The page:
Lubbock physician offers tips for staying safe in hot weather

KCBD Evening Newscast 6 p.m. Heat-related illness 8/23/2019

LUBBOCK, Texas (KCBD) - Temperatures are expected to reach as high as 105 degrees on Sunday and Monday. With this extreme heat in the forecast, Dr. Richard Dexter, physician with Covenant Health ER Milwaukee, says people exposed to it are at risk for heat exhaustion, or even heat stroke.

“Heat exhaustion is one of those things where we’re still sweating, we’re still having minor symptoms of nausea, sweating, and kind of cool, clammy skin,” Dr. Dexter said.

Heat stroke is more dangerous because of the rise in body temperature. A person experiencing heat stroke should get to the hospital immediately.

“[You’re] having a severe headache and [you’re] not sweating anymore, skin is flaming red - that’s a true emergency and those people need to get to the hospital,” Dexter said. “Their skin and their internal core temperature can get as hot as it is outside, like 103 or 105 degrees.”

Dr. Dexter said that when things get that bad, you’re shutting down your organs and nervous system.

The good news is, heat-related illnesses can be prevented, starting with hydration. Dr. Dexter says our bodies are meant for water to come in and out.

“So, if you’re not producing good urine flow while you’re out in the heat and having your activities, then you’re basically starting to build up heat inside of your body,” he said. “So one of your first symptoms may be that you haven’t used the bathroom in three or four hours. That can be a first sign that you’re dehydrated and you’re overheated.”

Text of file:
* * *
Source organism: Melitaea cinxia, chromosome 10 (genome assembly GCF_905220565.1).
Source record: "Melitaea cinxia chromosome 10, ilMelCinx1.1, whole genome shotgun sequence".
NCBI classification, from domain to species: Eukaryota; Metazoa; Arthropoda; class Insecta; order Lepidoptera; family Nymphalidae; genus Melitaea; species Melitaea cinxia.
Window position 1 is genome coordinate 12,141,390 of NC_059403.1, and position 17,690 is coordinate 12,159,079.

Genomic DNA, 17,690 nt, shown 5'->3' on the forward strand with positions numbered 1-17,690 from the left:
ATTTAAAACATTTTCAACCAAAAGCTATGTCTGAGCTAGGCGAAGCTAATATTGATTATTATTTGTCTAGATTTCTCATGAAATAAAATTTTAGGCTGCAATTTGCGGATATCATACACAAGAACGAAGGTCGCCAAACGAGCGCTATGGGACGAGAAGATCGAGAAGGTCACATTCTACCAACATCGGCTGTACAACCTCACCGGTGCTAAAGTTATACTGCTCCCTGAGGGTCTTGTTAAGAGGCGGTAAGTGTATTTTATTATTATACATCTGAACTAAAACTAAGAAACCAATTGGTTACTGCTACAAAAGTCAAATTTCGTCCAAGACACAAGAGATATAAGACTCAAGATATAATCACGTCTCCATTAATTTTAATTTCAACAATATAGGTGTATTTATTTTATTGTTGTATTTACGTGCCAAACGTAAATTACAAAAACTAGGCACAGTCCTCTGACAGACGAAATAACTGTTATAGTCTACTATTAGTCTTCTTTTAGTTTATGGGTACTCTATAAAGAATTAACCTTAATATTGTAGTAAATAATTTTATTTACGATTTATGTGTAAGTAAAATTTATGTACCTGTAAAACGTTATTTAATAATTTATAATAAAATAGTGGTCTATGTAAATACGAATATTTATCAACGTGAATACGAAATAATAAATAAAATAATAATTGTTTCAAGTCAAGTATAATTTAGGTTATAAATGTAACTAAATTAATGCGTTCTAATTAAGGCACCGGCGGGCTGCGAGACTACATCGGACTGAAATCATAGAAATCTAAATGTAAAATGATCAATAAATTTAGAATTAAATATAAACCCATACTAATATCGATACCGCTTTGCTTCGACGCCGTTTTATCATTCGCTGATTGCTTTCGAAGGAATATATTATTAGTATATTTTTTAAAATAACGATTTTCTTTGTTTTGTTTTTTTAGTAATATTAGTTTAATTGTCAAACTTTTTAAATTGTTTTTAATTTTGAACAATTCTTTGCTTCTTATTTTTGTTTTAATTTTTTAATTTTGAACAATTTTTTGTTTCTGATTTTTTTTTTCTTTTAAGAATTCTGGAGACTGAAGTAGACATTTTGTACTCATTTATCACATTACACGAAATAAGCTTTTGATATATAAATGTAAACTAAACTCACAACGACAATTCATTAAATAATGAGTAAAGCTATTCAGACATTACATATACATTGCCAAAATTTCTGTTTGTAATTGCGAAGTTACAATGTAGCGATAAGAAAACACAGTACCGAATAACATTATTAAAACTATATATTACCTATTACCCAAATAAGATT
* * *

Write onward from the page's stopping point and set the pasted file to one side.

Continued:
Dr. Dexter says that some people are more susceptible to heat illnesses than others. If you’re not used to the heat of a particular location, if you have heart disease, if you’re overweight, or if you’re on medication like something to treat high blood pressure or diarrhea.

When it gets really hot, Dr. Dexter says to take breaks, drink whatever whenever you can, get shade, and bring out the ice packs or cold towels to apply to groin and armpit areas. These are areas with good blood supply and places for heat exchange.

Dr. Dexter says these tips can help bring down your body temperature in extreme heat.

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